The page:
Engagement and disengagement of MCZ clergy in the politics of colonial and post-colonial Zimbabwe

Most clergy, preachers and a majority of theologians since time immemorial have always felt that when they speak on issues that sound political, they are transgressing. Most of these in their various ranks and titles feel politics is not for discussion but a participatory matter. The matter draws far reaching divisional lines among these groups. The idea that politics is dirty and dangerous is not the norm, it is abnormal and it is the role of the clergy to normalise political participation. The church must neither be a political party itself nor it be aligned or affiliated to a certain political party, but it must make the political leaders accountable (Mtata 2021). This notion was much supported by Bonheoffer (1937) when he talks of the church being a voice for the voiceless. The populations have suffered the blow especially in Zimbabwe because of the silence of the church. The church has thrown Zimbabweans under the bus in governance matters because it has allowed corruption and ill-governance to prevail as normalcy and not making political leaders accountable as was the case in the biblical times (Mtata 2021). This study therefore examines the role of the church in politics with a specific focus on the contributions made by some of the MCZ clergy in the political matters of colonial and post-colonial Zimbabwe in view of the fact that the clergy cannot be divorced from bearing the weight, pain and problems of the people they minister to.

The Republic of Zimbabwe, throughout decades of her history, has had a culture of violence and impunity, partnering and coupled with colonialism that caused enormous movements of people, massive killings and/or persecution, and bodily and disturbing memories of the past (Dombo 2014:139). During all these episodes of violence, it is crucial to point out that some religious sectors were vocal and had condemned politicians while others were supportive or co-operated and enticed by these political parties (Chitagu 2018; News24 2011). Looking back on the colonial and post-colonial epoch in Zimbabwe, Church groups played a pivotal role, some by working together with the committers of viciousness and blowing conflict, while some fought hard to mitigate conflicts. Russel (2004) argues that:

[T]he fact that the church’s influence being mainly on spiritual aspects does not stop church leaders from involvement in national politics. It is from this capacity that the church itself has spiritual programmes like church politics and administration. (p. 23)

Over the years MCZ clergy have contributed immensely to political issues including being active in anti-colonial politics. The likes of Canaan Banana using the pulpit denounced Rhodesia’s white racist minority rule and spoke from the eyes of a black liberation theologian (Steyn 2003). In his publication, ‘The Gospel According to the Ghetto’, he writes a personalised form of the Lord’s Prayer that began ‘Our Father who art in the Ghetto’ (Moes 2003:341). He incorporated a collective Christian theology and avowed that when he sees a guerrilla, he sees Jesus Christ (Steyn 2003). Ndabaningi Sithole was also a former Methodist clergy who was instrumental in the founding of the Zimbabwe African National Union (ZANU), a revolutionary organisation that challenged the government of Rhodesia, in July 1963 (Cary & Mitchell 1980). His contributions to politics included opposing colonialism, brutality and abuse of office. It also took Rev. Arthur Kanodereka to befriend Alec Smith the then Premier’s son to organise multiracial meetings to speak and demonstrate that change in attitude was possible. Kanodereka initiated the formation of a cabinet of integrity composed of men from both sides in order to help their leaders during the transition to black rule (Johnston & Sampson 1995; Smith 1984).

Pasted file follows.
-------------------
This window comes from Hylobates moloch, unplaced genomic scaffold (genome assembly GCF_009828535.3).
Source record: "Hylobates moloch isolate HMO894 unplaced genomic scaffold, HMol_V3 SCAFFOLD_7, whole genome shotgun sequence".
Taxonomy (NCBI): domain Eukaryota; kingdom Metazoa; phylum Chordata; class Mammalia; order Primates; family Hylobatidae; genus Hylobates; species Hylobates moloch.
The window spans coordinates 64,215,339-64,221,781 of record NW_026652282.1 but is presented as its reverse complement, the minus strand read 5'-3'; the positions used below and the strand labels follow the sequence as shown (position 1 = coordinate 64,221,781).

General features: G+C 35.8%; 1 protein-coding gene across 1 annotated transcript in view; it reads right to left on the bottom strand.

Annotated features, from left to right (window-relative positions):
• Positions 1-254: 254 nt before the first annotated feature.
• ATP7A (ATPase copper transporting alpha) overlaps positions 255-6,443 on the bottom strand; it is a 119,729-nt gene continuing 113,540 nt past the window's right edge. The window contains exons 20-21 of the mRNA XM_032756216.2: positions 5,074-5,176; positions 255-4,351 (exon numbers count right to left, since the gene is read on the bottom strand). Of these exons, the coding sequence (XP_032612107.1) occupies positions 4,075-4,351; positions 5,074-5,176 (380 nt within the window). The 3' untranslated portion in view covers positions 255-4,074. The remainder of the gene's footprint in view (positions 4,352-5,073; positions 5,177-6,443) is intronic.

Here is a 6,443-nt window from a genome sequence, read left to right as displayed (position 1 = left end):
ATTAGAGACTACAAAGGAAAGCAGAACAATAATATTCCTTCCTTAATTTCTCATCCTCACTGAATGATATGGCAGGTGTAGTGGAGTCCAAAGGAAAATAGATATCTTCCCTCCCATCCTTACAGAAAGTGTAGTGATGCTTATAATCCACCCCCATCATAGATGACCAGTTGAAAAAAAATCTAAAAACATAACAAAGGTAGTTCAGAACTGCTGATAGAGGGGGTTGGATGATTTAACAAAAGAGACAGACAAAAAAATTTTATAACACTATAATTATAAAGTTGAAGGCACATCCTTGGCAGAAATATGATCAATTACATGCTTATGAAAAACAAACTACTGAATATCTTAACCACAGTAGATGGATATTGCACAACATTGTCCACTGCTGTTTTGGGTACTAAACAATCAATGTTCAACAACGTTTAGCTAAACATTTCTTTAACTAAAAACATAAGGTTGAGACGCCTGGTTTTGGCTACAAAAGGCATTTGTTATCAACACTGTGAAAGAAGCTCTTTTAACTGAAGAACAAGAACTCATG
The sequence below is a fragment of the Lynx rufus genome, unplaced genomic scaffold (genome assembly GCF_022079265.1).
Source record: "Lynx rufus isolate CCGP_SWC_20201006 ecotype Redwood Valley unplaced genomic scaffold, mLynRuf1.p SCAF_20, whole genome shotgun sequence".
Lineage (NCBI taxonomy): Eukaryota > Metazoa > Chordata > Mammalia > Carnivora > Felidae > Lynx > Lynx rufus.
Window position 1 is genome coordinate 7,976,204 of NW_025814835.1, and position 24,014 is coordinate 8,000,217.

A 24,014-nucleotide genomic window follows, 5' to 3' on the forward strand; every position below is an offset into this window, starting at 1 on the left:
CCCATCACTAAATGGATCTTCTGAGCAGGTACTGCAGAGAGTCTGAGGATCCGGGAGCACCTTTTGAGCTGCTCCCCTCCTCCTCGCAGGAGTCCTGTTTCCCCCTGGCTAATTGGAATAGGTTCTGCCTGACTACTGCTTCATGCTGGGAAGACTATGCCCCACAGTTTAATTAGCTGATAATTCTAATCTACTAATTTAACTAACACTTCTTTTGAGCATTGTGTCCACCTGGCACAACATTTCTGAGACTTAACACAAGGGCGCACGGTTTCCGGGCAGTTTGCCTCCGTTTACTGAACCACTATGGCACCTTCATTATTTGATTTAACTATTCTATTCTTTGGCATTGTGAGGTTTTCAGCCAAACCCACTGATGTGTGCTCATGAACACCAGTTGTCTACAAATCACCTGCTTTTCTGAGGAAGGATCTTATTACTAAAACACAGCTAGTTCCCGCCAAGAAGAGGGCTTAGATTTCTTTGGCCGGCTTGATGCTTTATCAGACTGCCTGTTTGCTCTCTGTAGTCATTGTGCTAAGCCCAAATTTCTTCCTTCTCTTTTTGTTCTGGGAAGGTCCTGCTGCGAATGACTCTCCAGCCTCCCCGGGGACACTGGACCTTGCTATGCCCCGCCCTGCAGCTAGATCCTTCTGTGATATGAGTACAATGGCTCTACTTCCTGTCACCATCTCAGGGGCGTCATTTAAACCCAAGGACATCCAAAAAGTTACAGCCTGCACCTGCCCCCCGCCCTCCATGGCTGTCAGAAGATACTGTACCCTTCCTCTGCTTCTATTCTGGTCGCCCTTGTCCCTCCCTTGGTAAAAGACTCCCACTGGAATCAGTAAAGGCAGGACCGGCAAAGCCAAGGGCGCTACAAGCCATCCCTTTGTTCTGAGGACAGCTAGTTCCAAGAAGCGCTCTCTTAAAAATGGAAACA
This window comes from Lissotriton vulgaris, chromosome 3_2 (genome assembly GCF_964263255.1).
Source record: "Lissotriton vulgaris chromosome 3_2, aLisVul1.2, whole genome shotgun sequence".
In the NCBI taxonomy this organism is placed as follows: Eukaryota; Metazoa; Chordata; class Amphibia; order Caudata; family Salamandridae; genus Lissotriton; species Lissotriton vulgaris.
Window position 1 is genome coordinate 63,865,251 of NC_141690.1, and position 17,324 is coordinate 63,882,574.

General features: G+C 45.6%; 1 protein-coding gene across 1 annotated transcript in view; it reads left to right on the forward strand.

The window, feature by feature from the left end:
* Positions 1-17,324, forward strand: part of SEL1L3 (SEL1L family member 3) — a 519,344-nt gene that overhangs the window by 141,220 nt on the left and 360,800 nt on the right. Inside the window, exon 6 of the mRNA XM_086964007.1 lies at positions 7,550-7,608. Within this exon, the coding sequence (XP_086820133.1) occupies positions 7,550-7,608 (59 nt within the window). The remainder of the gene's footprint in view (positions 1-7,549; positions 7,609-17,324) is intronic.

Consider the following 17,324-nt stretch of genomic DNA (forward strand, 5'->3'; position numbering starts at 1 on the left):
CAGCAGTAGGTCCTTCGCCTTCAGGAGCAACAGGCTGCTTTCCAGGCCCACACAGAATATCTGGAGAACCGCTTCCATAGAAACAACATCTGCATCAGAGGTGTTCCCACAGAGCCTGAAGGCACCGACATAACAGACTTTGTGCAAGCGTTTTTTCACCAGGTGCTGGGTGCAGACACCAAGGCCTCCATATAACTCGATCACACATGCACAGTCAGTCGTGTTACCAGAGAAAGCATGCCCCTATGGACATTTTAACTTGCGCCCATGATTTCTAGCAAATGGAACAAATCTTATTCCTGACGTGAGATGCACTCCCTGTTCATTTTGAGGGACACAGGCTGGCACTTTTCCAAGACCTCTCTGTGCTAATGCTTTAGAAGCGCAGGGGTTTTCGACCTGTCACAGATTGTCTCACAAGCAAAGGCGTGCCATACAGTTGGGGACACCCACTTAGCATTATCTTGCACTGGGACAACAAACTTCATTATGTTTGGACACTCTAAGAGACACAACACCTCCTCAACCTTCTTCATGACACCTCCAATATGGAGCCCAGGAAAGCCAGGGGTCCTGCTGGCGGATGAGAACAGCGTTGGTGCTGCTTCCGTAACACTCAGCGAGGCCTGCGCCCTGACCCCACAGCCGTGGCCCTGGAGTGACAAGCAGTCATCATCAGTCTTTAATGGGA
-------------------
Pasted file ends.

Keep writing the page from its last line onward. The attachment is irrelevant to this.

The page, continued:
The Methodist clergy also embraced a socialist Christian theology approach and this was implemented by ministers such as Bishop Abel Muzorewa and Canaan Banana together with the United African National Council (UANC) (Banana 1996). This Council was instrumental in opposing the deal that was reached between the British government and Ian Douglas Smith that provides a changeover to popular majority rule to mark the end of sanctions against Rhodesia (Banana 1996). Together with other Methodist ministers in the UANC, Bishop Abel Muzorewa fought for the independence of Zimbabwe and he became the first Prime Minister under the internal settlement and Canaan Banana became the first President after independence (Zinaman 2020).

According to United States Institute of Peace (USIP 2003:10), ‘Zimbabwe is a profoundly religious country and social institutions such as churches are very important’. The Methodist clergy through associations such as the Zimbabwe Council of Churches (ZCC) have been voicing on issues of corruption, abuse of office, transparency and accountability. They were instrumental in opening grounds for effective multiparty politics towards the 20th century. The church stood behind the Government of National Unity through the creation of ‘The Zimbabwe we want’ document (Muchechetere 2009). Furthermore, MCZ clergy through the ZCC and other Church networks (Muchechetere 2009):